• To be fair, they could have defeated him because he was mind-attacked by Doctor Strange at the same time. But he had allies.
  • From the Batman storyline Death in the Family. Batman, angry that Superman won't tell him what he knows about The Joker (who had just murdered Jason Todd), punches Superman in the face. The dialogue that follows is surprisingly funny, given the otherwise dark storyline.

Superman: Are you all right?
Batman, holding his hand in pain: Think I broke a couple of knuckles...
Superman: No, but they're badly bruised. You're lucky I rolled with that punch. You could have crippled yourself.

  • There is a similar scene at the end of the Emperor Joker arc. After The Joker tricks Mr. Mxyzptlk into giving him reality warping abilities, he uses said abilities to continually kill and resurrect Batman, driving him utterly insane. After Superman makes a deal with Mxyzptlk after defeating The Joker, he takes Bruce's memories of the events. After Batman finds out and is furious at Clark for essentially robbing him of what makes him effective (psychosis, essentially), this exchange occurs, with Batman standing on the wing of his Batplane.

Superman: You can hit me if you want. I'll even make sure you don't break your hand
Batman: (glares at him) Pow.
The Batplane fires four to five large missiles at Supes

    • Also in that arc, there's a part where the Joker is torturing both Superman and Batman by having the former relive the latter's backstory while the latter watches. At the scene where Bruce Wayne's parents get shot, the mooks actually shoot Superman, but the bullets ricochet and kill the parents.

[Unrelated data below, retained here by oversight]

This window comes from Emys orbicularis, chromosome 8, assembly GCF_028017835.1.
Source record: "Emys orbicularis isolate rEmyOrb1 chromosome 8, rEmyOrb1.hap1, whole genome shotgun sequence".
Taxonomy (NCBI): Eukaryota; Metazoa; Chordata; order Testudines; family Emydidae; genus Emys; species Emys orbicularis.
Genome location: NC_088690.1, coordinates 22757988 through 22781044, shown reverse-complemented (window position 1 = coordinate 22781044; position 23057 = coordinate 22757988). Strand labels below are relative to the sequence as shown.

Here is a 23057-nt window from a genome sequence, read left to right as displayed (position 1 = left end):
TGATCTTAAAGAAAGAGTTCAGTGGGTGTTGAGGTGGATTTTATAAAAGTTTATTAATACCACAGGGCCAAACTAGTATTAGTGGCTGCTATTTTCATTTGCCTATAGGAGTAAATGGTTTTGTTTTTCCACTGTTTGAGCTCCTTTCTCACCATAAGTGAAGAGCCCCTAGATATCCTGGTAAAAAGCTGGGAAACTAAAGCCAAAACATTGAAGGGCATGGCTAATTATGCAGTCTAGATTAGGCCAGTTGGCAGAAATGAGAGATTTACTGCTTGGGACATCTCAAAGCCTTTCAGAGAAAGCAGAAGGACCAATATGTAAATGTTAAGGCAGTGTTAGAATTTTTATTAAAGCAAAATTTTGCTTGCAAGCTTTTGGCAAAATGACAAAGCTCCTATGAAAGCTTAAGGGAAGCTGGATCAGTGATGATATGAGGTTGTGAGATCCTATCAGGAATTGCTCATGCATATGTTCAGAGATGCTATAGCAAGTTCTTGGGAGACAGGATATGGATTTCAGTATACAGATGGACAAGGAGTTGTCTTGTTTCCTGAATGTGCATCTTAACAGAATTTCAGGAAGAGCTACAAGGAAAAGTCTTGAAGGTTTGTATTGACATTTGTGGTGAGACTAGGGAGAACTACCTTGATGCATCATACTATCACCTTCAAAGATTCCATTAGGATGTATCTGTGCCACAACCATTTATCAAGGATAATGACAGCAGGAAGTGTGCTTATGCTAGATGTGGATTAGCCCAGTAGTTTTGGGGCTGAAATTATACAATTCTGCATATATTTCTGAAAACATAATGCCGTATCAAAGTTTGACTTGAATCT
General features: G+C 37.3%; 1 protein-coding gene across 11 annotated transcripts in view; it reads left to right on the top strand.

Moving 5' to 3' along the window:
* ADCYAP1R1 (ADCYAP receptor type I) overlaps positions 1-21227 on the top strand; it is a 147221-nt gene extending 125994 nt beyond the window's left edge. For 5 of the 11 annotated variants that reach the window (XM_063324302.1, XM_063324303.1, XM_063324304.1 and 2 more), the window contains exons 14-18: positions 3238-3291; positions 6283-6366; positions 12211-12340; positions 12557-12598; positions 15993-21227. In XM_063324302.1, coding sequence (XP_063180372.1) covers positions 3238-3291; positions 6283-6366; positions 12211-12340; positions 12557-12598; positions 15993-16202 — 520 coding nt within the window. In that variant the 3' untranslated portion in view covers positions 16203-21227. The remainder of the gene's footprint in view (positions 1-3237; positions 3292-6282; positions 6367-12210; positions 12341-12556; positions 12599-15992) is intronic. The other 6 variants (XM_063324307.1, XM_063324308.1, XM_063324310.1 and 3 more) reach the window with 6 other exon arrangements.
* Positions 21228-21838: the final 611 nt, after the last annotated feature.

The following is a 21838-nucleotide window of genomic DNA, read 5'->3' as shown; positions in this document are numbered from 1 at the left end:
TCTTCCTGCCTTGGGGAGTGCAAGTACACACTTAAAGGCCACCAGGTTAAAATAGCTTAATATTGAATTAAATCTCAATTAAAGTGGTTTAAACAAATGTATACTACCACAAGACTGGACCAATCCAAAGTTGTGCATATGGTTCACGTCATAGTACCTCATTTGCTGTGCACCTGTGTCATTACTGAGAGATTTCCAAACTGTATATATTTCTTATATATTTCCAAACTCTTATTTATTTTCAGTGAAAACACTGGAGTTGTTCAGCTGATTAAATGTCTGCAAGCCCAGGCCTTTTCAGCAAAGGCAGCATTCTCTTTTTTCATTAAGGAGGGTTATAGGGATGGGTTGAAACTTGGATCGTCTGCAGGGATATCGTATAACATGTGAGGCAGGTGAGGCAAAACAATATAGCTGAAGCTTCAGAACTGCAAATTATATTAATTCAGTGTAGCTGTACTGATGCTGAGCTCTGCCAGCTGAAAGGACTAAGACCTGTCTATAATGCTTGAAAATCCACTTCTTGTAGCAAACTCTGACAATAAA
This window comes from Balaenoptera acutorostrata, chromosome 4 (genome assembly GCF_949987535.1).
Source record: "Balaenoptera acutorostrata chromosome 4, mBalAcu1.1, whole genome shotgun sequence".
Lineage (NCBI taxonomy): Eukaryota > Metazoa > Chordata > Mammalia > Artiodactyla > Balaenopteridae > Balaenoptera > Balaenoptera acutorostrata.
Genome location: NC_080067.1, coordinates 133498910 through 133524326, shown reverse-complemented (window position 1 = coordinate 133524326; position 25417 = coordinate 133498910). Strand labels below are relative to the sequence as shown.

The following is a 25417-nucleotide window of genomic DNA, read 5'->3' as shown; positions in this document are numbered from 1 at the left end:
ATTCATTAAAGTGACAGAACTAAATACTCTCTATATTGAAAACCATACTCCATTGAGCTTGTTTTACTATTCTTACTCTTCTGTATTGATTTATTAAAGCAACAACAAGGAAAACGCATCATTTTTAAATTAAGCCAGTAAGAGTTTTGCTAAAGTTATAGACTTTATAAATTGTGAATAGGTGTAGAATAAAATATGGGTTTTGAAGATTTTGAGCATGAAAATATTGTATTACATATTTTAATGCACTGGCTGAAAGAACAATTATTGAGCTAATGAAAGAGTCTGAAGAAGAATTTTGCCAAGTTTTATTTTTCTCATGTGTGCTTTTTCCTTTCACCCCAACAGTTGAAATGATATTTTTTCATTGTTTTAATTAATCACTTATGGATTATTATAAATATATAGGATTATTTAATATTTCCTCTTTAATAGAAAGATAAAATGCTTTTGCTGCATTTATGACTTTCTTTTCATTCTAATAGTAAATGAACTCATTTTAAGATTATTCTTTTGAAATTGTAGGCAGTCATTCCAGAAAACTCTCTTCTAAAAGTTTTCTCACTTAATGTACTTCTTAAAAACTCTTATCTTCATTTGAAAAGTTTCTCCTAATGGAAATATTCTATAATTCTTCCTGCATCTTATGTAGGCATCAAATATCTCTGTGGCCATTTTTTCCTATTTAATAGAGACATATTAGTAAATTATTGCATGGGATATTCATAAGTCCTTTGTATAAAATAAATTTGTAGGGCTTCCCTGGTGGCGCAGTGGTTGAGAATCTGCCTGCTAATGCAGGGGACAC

• DC subverts this trope with the alien Daxamites, who have all powers of Superman but with a weakness to lead poisoning instead of Kryptonite. This means that shooting them is actually more effective than with a normal human.
  • In one scene in Rising Stars, Pyre (who has power similar to the Human Torch) is getting shot at, which, of course, doesn't affect him. He says the following: "Y'know, I remember watching the old Superman TV series with George Reeves, and the bad guys would always shoot at Superman, when he showed up. I used to ask myself, why? They know it's not going to hurt him, at most, it'll piss him off, so why shoot at him? You know what it comes down to? The bad guys are always stupid. Dirt-stick-stone stupid." Unfortunately, right after that a device is used on him that defuses his powers, and he's shot to death.
  • Lampshaded in Love and Capes #10 when Abby gains temporary superpowers and her fiancee Crusader (a Superman Expy) is schooling her in superheroing:

Abby: So, after they run out of bullets, why do they throw the empty guns?
Crusader: I've been trying to figure that out for years.

  • During one Justice League of America arc, a General Ripper goes insane and orders a squad to kill the JLA. They comply, but after several minutes of watching bullets bounce off Superman's chest, they stop. One soldier explains why he won't follow the order: "I can't shoot #&*$ing Superman! What do you want me to do next, shove Mother Teresa in a gas chamber?"
    • Didn't help that the JLA also had a (bulletproof) angel on their side at the time.
    • Subverted a few issues later, when several supervillains stage a prison break. Even though they are pretty successful (some stop rioting out of fear of Batman), they all stop immediately after Superman arrives. They just give up and go back to their cells. Even the guy who stole Green Lantern's ring just walks up and gives it back (although he'd been instructed to do so, as the ring had already been sabotaged).
  • Ironically, one of Superman's recurring enemies, Bloodsport, knocks Superman around by shooting him with weapons powerful enough to stun, and in some cases even hurt, him. This is justified; Bloodsport has a literal Hyperspace Arsenal that can give him any firearm he can imagine.
    • He's also one of the very few foes of Superman that actually thought to use Kryptonite ammunition.